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Hammersmith bridge (part one)

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The challenge
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The challengeThe EDF Energy London Eye isn't just one of London's top tourist attractions, it's an extraordinary piece of engineering, design and architecture which breaks many technology, design and size records. The work and planning required by the team in order to put the project together was immense.

Built in less than 16 months, the London Eye is a truly international structure, involving the teamwork of various European engineers. Specialist firms and designers had to invent almost every component and construction technique, as well as organise transportation to get the London Eye up the River Thames to its location. Everything was specially fabricated, tested, refined and tested again. And all of this had to be done to a deadline of New Year's Eve, 1999.

More than 1,700 people worked on the London Eye project - and that's in addition to an entire alpine village that turned out to test the embarkation procedures for the capsules. Marks Barfield Architects led the design team from the UK, with their engineers and project management firm, but various components were built in other European countries.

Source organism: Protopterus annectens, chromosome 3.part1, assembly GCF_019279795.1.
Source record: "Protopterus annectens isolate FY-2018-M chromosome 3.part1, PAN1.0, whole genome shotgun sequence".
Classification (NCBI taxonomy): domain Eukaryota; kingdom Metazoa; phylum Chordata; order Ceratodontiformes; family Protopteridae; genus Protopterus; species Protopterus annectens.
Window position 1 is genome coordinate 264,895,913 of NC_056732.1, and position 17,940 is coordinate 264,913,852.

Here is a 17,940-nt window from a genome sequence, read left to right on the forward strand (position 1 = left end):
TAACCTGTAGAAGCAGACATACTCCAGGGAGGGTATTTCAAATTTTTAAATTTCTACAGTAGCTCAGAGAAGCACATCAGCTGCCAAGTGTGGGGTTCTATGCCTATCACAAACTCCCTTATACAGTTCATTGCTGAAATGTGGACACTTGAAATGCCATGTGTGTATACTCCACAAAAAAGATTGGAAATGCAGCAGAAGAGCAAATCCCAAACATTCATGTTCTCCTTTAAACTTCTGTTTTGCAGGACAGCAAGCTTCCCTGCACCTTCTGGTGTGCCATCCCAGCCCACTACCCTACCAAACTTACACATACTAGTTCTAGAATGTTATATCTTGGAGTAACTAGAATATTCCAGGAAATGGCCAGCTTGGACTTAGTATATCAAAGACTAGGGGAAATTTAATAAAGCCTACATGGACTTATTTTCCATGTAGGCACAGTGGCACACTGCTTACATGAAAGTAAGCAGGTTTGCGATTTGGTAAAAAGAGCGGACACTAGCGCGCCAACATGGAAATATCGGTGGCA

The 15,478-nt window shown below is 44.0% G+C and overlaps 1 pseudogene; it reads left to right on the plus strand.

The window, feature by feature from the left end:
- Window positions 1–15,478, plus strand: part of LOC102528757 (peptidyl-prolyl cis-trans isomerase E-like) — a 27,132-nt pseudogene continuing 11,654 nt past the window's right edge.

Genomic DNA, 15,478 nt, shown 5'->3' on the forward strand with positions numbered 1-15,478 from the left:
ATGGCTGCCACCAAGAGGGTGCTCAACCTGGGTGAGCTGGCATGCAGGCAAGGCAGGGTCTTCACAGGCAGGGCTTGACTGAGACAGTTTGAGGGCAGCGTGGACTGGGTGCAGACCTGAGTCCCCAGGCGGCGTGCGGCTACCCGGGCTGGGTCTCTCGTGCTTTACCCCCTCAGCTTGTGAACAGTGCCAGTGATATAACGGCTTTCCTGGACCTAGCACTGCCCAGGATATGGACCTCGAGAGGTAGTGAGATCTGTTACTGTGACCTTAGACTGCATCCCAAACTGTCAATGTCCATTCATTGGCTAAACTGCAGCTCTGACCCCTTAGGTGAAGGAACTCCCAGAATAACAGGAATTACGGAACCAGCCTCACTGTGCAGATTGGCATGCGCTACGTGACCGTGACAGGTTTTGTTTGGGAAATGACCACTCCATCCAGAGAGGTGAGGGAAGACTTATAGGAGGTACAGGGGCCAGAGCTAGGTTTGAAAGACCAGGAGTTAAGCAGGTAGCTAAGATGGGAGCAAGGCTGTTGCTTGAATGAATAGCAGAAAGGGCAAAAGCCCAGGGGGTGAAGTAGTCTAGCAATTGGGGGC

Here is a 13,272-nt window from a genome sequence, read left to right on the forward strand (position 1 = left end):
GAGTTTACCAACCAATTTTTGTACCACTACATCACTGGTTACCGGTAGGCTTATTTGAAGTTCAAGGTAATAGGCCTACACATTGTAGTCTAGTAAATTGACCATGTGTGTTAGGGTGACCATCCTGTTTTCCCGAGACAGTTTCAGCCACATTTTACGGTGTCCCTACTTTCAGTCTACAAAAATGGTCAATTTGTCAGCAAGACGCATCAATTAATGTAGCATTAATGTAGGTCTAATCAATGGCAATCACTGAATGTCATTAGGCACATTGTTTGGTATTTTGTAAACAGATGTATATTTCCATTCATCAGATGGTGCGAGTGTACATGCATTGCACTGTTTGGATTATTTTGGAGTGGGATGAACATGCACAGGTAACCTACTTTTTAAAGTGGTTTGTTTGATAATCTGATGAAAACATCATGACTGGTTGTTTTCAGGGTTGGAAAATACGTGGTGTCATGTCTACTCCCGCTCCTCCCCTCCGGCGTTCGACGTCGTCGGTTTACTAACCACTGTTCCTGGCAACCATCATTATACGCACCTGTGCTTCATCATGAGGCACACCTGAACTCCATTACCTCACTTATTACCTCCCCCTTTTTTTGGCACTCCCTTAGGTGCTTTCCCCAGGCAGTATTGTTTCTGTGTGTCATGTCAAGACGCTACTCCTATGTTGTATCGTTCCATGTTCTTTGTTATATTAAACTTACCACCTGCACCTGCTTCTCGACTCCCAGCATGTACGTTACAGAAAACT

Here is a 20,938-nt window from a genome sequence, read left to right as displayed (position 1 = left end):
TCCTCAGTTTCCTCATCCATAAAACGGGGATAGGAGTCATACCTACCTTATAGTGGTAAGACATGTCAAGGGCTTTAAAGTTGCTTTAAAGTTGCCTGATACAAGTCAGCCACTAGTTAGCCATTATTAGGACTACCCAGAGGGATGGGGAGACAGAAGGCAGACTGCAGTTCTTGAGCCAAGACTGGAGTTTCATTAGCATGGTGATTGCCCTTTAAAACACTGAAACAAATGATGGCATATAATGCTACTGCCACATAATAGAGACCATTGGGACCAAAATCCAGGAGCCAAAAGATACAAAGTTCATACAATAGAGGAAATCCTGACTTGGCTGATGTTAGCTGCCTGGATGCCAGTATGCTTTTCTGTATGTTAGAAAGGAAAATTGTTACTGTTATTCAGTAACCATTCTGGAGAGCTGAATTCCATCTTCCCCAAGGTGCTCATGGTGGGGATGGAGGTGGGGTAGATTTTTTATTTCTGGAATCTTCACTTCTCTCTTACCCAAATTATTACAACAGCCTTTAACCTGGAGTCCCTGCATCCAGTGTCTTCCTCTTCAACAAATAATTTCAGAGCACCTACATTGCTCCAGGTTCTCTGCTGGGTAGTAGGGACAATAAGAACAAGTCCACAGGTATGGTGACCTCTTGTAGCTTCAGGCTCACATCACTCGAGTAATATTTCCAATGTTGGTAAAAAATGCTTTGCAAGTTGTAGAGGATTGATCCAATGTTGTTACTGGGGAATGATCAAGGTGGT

The wheel was developed and produced by steelwork contractors based in the Netherlands. The cast steel elements - the spindle and the hinges - were made in the Czech Republic. The steel cables, which tie the structure together, were specially spun in Italy. The capsules, which were co-designed by Marks Barfield and architect/boat designer Nic Bailey in Devon, were developed and built by cable-car specialists in the French Alps. The glass for the capsules is double-curved and laminated - something that had never been achieved before. It was specially made in a workshop outside Venice. Every component was separately checked by a firm of independent engineers.
An international structure, the London Eye employed the help of British, French, Dutch, Italian and Czech workers.

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